Manure is hauled, sold or given away
    Manure piles are composted or spread on pastures

The following steps are taken to help staff and volunteers readily identify each horse on the property::
    Horses are assigned the same stall/location each day
    Name plates are located on the stall
    A notebook or binder with photos and information on each horse is easily accessible
    Horse photos and profiles are available on the website
    Staff and volunteers are provided with an information packet with horse profiles, including photos and detailed descriptions
    Staff/volunteers are provided training on confirmation, markings, colors, and breeds
    Team leaders work with new staff/volunteers until they are able to identify the horses
Not Checked:
    Photos are located on the stall
    Horses wear halters with nametags
    A map/diagram is posted showing the location of each horse with horse names and photos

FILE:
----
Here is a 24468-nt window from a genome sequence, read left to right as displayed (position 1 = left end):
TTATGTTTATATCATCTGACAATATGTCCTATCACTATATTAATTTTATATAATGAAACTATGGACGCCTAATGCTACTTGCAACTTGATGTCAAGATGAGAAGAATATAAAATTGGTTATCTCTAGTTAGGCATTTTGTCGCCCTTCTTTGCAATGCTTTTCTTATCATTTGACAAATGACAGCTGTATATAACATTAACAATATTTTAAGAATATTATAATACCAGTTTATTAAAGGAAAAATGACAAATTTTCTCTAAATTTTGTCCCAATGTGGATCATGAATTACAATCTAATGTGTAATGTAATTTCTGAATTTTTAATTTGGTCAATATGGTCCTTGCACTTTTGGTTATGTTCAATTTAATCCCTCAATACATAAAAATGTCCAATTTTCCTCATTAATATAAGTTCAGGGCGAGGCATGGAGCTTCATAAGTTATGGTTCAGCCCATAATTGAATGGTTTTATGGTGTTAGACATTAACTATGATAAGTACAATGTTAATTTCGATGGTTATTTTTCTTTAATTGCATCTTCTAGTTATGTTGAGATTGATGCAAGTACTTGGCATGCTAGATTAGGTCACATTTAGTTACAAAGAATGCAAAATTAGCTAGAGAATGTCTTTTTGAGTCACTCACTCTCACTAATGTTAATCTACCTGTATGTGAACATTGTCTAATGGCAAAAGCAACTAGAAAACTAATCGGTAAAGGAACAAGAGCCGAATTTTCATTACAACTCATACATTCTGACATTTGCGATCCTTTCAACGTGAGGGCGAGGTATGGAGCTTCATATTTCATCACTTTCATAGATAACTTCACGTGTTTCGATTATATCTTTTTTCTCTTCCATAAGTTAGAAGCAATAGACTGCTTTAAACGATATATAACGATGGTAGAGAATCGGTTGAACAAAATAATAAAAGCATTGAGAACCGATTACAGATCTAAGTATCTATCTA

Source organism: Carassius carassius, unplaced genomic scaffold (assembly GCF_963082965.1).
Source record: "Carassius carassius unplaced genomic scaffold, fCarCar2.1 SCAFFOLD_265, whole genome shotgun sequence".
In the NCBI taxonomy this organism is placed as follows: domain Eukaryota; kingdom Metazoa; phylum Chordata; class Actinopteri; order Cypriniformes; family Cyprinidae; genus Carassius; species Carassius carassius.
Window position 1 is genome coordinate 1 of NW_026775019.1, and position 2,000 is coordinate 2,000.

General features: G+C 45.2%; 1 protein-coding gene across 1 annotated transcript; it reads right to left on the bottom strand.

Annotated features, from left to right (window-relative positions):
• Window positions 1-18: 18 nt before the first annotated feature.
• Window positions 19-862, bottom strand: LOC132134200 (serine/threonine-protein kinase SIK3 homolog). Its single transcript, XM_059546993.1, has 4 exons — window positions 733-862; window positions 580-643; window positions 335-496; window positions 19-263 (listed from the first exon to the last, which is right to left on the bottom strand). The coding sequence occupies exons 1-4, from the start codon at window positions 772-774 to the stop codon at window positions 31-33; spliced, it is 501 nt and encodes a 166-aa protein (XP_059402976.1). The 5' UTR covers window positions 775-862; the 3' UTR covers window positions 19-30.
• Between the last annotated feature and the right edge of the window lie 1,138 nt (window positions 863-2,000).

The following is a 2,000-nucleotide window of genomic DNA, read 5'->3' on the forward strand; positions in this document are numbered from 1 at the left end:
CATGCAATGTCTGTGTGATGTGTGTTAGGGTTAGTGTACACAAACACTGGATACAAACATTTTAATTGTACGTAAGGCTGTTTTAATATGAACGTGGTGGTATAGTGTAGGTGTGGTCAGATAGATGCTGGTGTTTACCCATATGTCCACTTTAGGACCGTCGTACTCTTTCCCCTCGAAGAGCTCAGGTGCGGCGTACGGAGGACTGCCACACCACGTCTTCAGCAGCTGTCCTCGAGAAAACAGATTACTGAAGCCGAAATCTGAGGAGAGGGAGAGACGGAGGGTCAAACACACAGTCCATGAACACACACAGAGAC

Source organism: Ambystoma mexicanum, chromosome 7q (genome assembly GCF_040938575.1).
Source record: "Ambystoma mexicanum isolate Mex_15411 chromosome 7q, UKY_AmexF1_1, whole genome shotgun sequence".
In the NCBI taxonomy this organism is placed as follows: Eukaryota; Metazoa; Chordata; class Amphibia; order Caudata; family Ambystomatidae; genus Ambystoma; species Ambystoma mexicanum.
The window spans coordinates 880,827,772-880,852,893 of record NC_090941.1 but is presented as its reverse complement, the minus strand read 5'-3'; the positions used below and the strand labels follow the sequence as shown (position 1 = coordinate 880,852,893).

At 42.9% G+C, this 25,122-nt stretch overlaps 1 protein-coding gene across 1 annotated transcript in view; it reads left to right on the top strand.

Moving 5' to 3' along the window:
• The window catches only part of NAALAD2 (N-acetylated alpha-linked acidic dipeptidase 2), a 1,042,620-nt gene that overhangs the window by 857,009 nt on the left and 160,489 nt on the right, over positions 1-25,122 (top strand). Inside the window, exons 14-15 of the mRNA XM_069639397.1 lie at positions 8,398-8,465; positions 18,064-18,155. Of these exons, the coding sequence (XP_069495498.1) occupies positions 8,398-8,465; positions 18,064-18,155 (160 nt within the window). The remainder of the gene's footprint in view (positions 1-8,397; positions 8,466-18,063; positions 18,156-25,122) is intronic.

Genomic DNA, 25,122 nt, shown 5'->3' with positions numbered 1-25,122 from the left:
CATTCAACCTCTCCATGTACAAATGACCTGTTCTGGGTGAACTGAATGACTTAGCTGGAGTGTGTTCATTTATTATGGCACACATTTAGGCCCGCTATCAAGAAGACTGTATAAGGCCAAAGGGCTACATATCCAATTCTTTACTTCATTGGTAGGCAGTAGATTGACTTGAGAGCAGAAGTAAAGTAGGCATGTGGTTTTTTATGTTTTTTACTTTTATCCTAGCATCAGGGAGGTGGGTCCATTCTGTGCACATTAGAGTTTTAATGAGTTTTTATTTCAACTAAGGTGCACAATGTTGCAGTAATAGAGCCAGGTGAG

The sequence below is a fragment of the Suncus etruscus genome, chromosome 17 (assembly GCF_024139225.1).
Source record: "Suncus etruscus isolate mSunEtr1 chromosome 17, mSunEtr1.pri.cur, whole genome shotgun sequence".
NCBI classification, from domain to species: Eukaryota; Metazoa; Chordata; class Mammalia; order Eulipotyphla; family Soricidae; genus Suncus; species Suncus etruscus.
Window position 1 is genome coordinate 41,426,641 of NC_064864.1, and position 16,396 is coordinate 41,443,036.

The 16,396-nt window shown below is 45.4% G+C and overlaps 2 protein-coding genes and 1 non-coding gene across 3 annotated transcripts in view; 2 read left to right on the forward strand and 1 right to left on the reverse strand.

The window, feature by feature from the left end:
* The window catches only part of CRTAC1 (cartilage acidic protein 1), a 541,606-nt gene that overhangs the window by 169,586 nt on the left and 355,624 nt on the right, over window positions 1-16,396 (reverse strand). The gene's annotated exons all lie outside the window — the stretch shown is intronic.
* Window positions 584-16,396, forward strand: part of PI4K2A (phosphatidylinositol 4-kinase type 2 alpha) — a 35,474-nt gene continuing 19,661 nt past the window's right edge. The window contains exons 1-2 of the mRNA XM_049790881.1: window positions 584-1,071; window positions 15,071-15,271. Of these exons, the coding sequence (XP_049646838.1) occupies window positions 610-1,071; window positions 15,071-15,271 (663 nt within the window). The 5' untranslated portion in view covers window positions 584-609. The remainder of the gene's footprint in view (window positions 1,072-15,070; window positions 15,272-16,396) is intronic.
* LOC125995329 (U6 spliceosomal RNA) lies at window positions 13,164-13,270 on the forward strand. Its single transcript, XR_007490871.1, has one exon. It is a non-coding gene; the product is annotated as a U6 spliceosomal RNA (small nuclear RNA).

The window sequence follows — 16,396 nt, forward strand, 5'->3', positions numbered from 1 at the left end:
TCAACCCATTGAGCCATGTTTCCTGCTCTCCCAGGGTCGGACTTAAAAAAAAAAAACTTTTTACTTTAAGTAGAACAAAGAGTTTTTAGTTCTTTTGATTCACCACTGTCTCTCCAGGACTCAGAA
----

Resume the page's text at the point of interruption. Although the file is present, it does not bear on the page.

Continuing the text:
Our organization has the following policies and procedures in place pertaining to tack, apparel and equipment:
     All horses have specifically assigned tack, apparel and equipment that is not shared
    Tack is cleaned only when needed
    Tack is inspected for overall working condition before each use by trained personnel
    Tack is assessed for fit before each use by trained personnel
    Tack is assessed for fit by trained personnel when a horse's body condition changes
    Tack is assessed for fit by trained personnel when a horse's disposition changes
    Assigned tack is clearly labeled
    Tack is stored in a climate-controlled location
    Helmets are replaced after a fall
    Helmets are replaced at least every five years.
Not Checked:
    Saddles are shared
    Saddle pads are shared
    Bridles are shared
    Bits are shared
    Blankets are shared
    Sheets are shared
    Turnout apparel is shared
    Blankets, sheets and turn out apparel are fitted and utilized for each horse appropriate to the horse's needs and the weather conditions
    Blankets, sheets and turn out apparel are cleaned regularly as needed
     Halters are shared
    Tack is cleaned after each use
    Tack is cleaned weekly
    This facility enlists the services of a professional saddle fitter at least once a year
    Helmets are shared
    Helmets are cleaned/disinfected after each use